We all want to protect our valuables from theft, damage and destruction, especially if they are irreplaceable family heirlooms or important documents. And a great way to do this is to purchase a safe for the home.
Today’s market offers a wider range of protection options than ever before. While this can be beneficial, for the first-time purchaser, it can provide an even greater feeling of frustration. But knowing a few basics about home safes can help reveal the right direction for your unique situation.
Identify Your Needs
Before you even choose the type of safe you are going to purchase, you will have to determine what your safe will be used for. For example, if you only want to store jewelry in your safe, than you may require a different model than if you were planning to store electronics or documents.
You will also have to look at which types of damage you want to protect your important items from. Safes are available which help protect against theft, fire, or both.
Another consideration will be the type of lock your safe has. Lower-tech models will feature a key entry, and as you ascend through price ranges, become more advanced with electrical and finger imprint entry.
Types of Safes
Safes can be purchased for putting into a wall, into your floor, or sit by themselves somewhere in your home. There are also diversion and laptop safes, both types designed to fool burglars into thinking they don’t contain any valuables.
Free standing safes are pretty self-explanatory. They offer resistance to fire and, if big enough, won’t be anything that a burglar would bother with due to their impressive weight.
The floor safe offers a few more options. It can be located in your floor, cemented into basement walls or placed in the floor. Narrow like the wall safe, floor safes can fit between floor boards. They can be concealed by an area rug, couch or other piece of furniture.
The diversion safe is a great way to keep small items from unwanted attention. This type of safe can look like any one of a number of things you may see in a regular day; a book, a candle, and even pantry items. A lot of people use diversion safes to hide things like keys and emergency money.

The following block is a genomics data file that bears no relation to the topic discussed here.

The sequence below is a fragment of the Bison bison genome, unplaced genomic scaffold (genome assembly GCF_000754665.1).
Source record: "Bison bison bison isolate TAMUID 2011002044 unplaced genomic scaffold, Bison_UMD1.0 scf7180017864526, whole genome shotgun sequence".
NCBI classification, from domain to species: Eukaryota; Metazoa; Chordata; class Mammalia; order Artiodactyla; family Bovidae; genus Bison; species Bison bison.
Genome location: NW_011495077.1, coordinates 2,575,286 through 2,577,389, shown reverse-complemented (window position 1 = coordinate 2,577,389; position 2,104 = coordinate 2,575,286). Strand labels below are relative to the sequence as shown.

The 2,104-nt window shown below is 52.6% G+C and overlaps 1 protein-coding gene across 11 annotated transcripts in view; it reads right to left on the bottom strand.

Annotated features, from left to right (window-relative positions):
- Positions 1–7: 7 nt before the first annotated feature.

If you enjoy spy movies, then you might want to pay homage by having a wall safe installed. This will involve some cutting of the drywall to make room for this kind of safe, which is usually narrow enough to fit between the studs in your wall. Once in place, your safe can be hidden by a piece of furniture or a painting.
A laptop safe isn’t something that you put your computer in to keep it from theft. It’s actually a type of safe that is designed to fit in or under a desk drawer. This type of safe is great for hiding small electronics or computer equipment like a thumb or hard drive.
First of all, every safe you consider will have some type of UL rating. “UL” stands for Underwriters Laboratories, Inc., which is a safety testing and certification organization. The UL is a not-for-profit, independent company that tests many products for the purpose of keeping the public safe.
Safes that are designed to protect items from fire will have one of three ratings; 30 minutes, one hour or four hours. These ratings indicate for how long the items inside the safe can withstand the heat from a fire before succumbing to it.
Safes which have been designed to resist prying, drilling or cutting will have a combined rating. This rating includes the class rating – between 1 and 5 – which rates each safe according to the thickness of its walls and door, in addition to its ability to resist attack, and a letter designation. An X6 rating is usually reserved for jeweler and banker safes. ‘DR’ stands for drill resistant, ‘TRTL’ for tool and torch, ‘TR’ for torch and ‘DR’ for drill resistance.
Now that you are aware of the types of safes and their designations, you have even more reason to explore this cost-effective option for keeping all that’s important to you locked away.
Guest author Emma Prior writes on a variety of topics, but is particularly well-versed in home security systems. She is a frequent contributor at the Home Security Systems Geek, a site dedicated to helping consumers research the topic. You can also find Emma on Google.